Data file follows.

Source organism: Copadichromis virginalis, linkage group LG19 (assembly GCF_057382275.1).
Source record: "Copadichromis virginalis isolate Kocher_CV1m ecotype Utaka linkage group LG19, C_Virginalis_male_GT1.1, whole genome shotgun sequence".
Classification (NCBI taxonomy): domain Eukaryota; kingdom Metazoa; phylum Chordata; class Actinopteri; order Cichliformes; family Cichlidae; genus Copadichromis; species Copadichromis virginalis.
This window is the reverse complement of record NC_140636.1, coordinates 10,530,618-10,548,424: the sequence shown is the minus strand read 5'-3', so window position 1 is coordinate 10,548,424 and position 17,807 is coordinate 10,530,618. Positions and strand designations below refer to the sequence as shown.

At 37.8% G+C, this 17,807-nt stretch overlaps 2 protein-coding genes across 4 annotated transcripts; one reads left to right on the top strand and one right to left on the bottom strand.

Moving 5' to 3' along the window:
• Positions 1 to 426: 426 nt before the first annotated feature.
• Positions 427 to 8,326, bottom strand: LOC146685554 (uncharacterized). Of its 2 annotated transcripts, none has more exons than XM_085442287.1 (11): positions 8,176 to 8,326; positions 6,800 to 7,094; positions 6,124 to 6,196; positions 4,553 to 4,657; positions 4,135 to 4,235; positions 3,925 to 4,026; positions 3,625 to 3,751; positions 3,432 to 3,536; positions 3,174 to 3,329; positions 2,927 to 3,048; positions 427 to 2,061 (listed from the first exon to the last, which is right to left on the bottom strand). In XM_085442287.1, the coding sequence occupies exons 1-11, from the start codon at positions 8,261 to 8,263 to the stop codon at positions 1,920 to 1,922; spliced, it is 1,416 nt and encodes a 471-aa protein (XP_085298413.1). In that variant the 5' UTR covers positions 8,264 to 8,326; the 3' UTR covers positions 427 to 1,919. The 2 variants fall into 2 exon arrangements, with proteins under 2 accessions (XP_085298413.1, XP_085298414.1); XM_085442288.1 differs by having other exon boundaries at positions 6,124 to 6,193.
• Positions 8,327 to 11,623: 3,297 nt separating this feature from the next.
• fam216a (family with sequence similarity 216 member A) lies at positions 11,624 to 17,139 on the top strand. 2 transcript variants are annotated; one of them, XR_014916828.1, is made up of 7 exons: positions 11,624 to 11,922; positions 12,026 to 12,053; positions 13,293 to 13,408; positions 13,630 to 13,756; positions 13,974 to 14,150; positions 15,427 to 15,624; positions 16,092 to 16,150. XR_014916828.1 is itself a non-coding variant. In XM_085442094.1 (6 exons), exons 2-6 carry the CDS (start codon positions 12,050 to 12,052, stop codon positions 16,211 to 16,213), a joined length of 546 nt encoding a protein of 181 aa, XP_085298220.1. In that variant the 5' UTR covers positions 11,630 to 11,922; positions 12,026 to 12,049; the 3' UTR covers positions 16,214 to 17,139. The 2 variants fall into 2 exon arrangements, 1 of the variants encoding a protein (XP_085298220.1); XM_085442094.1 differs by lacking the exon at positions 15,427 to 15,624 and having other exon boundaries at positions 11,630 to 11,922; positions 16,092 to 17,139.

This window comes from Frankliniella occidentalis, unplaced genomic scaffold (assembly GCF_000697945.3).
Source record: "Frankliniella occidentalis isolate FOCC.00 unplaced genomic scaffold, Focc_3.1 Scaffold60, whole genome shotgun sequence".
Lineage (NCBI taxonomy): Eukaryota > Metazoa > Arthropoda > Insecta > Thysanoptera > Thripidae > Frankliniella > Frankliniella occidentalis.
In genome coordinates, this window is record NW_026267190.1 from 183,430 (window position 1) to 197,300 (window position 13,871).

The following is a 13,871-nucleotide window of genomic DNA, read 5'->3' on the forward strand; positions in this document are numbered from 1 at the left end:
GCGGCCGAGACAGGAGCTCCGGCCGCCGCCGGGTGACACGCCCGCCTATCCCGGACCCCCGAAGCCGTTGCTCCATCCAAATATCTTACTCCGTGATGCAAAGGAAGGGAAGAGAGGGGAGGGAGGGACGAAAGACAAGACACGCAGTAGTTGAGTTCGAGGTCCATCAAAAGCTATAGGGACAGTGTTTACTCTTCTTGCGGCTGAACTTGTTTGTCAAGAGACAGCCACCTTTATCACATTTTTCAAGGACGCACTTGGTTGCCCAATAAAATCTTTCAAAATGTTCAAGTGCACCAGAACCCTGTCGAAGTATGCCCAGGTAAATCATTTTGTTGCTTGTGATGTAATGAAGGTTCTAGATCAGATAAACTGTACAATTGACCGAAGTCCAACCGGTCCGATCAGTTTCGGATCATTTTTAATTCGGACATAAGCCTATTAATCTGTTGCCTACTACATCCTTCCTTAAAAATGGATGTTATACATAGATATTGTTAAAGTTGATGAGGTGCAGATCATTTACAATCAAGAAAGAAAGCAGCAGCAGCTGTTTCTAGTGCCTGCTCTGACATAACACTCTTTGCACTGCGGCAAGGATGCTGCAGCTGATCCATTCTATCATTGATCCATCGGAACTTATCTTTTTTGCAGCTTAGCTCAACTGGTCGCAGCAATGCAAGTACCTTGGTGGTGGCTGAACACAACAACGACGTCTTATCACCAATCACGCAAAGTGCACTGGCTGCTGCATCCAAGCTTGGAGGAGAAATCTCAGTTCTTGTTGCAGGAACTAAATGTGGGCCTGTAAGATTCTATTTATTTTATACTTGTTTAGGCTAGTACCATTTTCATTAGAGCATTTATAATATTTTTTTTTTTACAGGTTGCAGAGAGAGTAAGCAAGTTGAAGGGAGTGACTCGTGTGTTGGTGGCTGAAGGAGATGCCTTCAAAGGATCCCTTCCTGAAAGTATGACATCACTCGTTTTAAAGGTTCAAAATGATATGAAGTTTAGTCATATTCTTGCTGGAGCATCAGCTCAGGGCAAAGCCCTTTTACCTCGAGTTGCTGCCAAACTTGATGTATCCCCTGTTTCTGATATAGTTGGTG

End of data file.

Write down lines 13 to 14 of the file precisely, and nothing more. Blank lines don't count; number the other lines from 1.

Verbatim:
Lineage (NCBI taxonomy): Eukaryota > Metazoa > Arthropoda > Insecta > Thysanoptera > Thripidae > Frankliniella > Frankliniella occidentalis.
In genome coordinates, this window is record NW_026267190.1 from 183,430 (window position 1) to 197,300 (window position 13,871).